Thursday, February 25, 2010

Lectio Homerica: The Homeric Hymn To Demeter Part Three

This was a particularly difficult section to select, because it is a lot of wordy conversation between gods.  But here is the third installment of The Homeric Hymn to Demeter

Then for nine days queenly Deo wandered over the earth with flaming torches in her hands, so grieved that she never tasted ambrosia and the sweet draught of nectar, [50] nor sprinkled her body with water. But when the tenth enlightening dawn had come, Hecate, with a torch in her hands, met her, and spoke to her and told her news:

“Queenly Demeter, bringer of seasons and giver of good gifts, [55] what god of heaven or what mortal man has rapt away Persephone and pierced with sorrow your dear heart? For I heard her voice, yet saw not with my eyes who it was. But I tell you truly and shortly all I know.”

So, then, said Hecate. [60] And the daughter of rich-haired Rhea answered her not, but sped swiftly with her, holding flaming torches in her hands. So they came to Helios, who is watchman of both gods and men, and stood in front of his horses: and the bright goddess enquired of him: “Helios, do you at least regard me, goddess as I am, [65] if ever by word or deed of mine I have cheered your heart and spirit. Through the fruitless air I heard the thrilling cry of my daughter whom I bare, sweet scion of my body and lovely in form, as of one seized violently; though with my eyes I saw nothing. But you —for with your beams you look down [70] from the bright upper air over all the earth and sea —tell me truly of my dear child, if you have seen her anywhere, what god or mortal man has violently seized her against her will and mine, and so made off.”

So said she. And the Son of Hyperion answered her: [75] “Queen Demeter, daughter of rich-haired Rhea, I will tell you the truth; for I greatly reverence and pity you in your grief for your trim-ankled daughter. None other of the deathless gods is to blame, but only cloud-gathering Zeus who gave her to Hades, her father's brother, to be called his buxom wife. [80] And Hades seized her and took her loudly crying in his chariot down to his realm of mist and gloom. Yet, goddess, cease your loud lament and keep not vain anger unrelentingly: Aidoneus, the Ruler of Many, is no unfitting husband among the deathless gods for your child, [85] being your own brother and born of the same stock: also, for honor, he has that third share which he received when division was made at the first, and is appointed lord of those among whom he dwells.”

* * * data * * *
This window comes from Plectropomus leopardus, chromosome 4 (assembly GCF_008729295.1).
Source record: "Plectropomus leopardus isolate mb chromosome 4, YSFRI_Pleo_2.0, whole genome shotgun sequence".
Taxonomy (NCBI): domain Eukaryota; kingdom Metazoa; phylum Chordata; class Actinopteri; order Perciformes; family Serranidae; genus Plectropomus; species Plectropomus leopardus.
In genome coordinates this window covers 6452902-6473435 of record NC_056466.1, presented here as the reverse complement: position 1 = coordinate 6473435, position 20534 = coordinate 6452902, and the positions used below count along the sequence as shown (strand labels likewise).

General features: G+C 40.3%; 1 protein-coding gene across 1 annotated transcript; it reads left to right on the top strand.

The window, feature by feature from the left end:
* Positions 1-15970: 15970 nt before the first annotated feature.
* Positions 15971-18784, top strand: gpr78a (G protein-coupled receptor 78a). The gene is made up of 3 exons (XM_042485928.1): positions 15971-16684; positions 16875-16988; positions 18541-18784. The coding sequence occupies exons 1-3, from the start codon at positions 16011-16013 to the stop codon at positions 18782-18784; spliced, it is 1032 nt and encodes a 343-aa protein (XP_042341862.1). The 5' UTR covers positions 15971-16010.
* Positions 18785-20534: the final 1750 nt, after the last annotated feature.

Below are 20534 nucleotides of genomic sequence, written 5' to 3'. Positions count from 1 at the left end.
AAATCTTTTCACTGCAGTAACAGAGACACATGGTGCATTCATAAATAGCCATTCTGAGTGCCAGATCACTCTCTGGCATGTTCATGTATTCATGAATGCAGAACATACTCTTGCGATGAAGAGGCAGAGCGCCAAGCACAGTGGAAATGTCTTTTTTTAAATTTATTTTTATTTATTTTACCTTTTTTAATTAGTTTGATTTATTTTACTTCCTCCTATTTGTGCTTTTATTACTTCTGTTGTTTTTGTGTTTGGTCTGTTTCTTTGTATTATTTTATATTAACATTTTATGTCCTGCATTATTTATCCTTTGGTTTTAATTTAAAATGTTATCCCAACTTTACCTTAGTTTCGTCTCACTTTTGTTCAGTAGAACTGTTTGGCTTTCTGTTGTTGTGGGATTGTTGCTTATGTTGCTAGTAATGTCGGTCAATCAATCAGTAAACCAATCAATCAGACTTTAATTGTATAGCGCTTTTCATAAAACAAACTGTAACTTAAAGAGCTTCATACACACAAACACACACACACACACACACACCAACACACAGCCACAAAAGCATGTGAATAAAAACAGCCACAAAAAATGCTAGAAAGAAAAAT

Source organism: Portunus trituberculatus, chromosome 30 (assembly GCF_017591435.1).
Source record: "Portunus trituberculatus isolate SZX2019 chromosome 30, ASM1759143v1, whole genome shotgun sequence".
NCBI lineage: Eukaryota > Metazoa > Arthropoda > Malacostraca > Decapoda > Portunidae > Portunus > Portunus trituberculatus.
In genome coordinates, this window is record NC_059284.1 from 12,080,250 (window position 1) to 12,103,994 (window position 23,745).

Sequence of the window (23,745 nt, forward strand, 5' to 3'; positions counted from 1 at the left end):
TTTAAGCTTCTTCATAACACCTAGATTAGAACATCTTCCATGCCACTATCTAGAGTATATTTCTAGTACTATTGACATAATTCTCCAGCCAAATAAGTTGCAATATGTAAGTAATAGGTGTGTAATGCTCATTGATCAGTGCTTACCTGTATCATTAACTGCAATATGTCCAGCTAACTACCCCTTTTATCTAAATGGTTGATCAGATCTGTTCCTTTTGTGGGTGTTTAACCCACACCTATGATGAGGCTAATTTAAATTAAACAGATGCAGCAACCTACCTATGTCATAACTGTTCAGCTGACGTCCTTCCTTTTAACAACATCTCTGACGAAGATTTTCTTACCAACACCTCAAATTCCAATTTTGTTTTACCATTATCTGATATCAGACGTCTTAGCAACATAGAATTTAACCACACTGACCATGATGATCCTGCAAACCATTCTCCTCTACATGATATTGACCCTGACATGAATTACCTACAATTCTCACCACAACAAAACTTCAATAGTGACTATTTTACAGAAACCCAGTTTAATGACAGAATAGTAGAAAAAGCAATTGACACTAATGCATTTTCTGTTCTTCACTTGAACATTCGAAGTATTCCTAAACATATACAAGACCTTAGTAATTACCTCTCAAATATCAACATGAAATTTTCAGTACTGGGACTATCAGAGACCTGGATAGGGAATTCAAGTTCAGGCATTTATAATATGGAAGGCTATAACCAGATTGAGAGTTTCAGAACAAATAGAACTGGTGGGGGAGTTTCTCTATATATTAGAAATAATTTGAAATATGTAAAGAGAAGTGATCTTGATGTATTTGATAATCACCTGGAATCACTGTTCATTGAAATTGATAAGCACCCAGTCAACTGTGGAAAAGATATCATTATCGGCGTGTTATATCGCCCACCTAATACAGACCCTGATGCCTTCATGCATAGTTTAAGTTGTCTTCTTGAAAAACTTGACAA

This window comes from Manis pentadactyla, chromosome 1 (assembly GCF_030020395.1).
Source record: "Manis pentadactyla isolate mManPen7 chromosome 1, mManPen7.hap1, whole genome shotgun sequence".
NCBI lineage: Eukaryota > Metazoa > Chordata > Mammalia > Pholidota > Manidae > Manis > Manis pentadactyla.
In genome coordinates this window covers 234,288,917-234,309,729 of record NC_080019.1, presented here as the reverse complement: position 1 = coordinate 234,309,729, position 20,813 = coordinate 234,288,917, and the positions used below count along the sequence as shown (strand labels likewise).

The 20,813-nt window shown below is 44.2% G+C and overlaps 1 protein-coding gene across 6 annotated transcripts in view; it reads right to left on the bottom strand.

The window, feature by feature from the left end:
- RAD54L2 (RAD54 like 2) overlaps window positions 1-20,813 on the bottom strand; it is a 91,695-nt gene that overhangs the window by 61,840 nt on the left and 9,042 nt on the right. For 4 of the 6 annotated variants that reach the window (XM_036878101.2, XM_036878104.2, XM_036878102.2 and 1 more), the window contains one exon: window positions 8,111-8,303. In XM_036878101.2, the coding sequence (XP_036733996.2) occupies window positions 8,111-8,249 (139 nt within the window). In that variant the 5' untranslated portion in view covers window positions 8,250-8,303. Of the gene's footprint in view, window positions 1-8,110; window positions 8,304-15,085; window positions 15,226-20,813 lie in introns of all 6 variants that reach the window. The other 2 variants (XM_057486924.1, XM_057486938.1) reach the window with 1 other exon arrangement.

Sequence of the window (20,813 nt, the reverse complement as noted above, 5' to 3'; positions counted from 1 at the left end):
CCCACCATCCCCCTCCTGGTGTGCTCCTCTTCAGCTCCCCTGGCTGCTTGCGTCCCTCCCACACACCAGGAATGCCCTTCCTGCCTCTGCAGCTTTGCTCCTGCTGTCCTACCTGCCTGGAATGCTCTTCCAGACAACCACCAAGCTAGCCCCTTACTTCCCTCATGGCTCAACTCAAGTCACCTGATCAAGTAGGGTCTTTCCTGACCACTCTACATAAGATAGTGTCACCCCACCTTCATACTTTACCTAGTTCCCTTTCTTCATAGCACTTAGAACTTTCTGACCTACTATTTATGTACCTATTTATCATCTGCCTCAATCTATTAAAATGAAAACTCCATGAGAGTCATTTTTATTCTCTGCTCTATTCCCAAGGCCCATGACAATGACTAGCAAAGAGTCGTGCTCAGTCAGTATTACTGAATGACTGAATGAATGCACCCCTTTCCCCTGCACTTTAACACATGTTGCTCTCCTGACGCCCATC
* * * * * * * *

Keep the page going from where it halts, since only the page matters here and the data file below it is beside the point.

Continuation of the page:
So he spake, and called to his horses: and at his chiding they quickly whirled the swift chariot along, like long-winged birds.

I find a lot of the language in this translation from the Perseus Project to be very interested.  First and foremost, I was struck by the constant references to the torches held by both Demeter and Hecate, and both are referred to as "bright".  Demeter, of course, is not currently very bright having shrouded herself on her search for her daughter.  The torch, to me, symoblizes a great wisdom like the Hermit card in the Tarot deck.  A light in the dark.  Several of my friends like to quote Arlo Guthrie:  "You can't have a light without a dark to stick it in."  Maybe, deep in their hearts, both Demeter and Hecate know the truth about what is happening. 
However, the speech by Helios is very profound.  He explains to her that it was, in fact, Persephone's very own father that allowed Persephone to be betrothed to Hades - who is of course brother to both Demeter and Zeus himself.  Helios defends Hades as a mate for Demeter's fair daughter.  He implies that by the very nature of the division of the universe that Persephone will be a Queen of a third of all creation.  And then Helios rides off in his chariot of the sun to converse no more with the grieving mother and her handmaiden. He leaves them to ponder his words. 
I know that the story continues from here, that Demeter does not "cease her loud lament" but continues to search high and low for her daughter even though she knows precisely where she is at this time.
As I have mentioned before, I have my own filter for the myth of Persephone and in my heart of hearts I believe that she truly loves her husband and takes her role as Queen of the Dead very seriously.  I sympathize with Helios in this hymn.  He has been asked to share this information with a very upset mother who has been betrayed by her daughter's father.  At the very least, Zeus could have told Demeter what he had planned to do.  Helios doesn't believe that this is a fate worse than death, no pun intended.  He doesn't paint Hades as the bad guy or, gods forbid, Satan himself.  Helios, like me, believes that Hades is a worthy partner and that Persephone is a worthy Queen. 

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